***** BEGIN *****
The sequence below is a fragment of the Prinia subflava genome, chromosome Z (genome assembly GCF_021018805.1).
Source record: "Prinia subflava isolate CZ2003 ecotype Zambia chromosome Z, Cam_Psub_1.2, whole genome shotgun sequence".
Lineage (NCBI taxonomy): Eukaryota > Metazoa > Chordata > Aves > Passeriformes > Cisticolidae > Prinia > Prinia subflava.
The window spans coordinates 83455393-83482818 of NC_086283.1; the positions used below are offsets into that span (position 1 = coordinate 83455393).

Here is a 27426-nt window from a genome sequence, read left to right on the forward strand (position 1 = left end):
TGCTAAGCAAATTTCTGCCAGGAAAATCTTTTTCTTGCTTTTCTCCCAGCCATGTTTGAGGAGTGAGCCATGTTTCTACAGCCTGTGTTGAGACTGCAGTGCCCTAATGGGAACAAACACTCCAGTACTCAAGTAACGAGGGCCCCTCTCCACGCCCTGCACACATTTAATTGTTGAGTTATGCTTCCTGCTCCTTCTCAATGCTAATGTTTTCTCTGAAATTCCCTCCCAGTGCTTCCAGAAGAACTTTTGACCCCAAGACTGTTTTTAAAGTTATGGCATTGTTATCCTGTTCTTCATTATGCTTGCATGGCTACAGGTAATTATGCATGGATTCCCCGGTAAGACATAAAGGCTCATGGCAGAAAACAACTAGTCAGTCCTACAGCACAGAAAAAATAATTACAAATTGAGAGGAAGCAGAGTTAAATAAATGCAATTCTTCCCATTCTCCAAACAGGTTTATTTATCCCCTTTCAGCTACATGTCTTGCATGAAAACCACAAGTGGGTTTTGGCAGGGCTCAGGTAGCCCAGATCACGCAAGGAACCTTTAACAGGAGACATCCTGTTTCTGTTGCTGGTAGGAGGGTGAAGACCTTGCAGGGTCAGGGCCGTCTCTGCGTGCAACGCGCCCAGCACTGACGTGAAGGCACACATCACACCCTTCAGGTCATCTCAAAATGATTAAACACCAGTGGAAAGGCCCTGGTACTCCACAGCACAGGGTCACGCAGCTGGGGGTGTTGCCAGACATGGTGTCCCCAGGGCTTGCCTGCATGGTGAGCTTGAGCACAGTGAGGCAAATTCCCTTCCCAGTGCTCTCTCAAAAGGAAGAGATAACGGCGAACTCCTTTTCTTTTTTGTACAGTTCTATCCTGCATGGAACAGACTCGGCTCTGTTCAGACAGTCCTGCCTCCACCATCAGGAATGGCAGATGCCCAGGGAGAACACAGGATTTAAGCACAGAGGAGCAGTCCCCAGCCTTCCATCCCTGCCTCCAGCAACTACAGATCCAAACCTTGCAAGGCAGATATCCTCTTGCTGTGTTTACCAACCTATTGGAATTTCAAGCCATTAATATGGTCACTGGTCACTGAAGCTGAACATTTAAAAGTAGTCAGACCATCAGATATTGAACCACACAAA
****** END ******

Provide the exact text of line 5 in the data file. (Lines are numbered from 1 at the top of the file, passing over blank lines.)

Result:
Here is a 27426-nt window from a genome sequence, read left to right on the forward strand (position 1 = left end):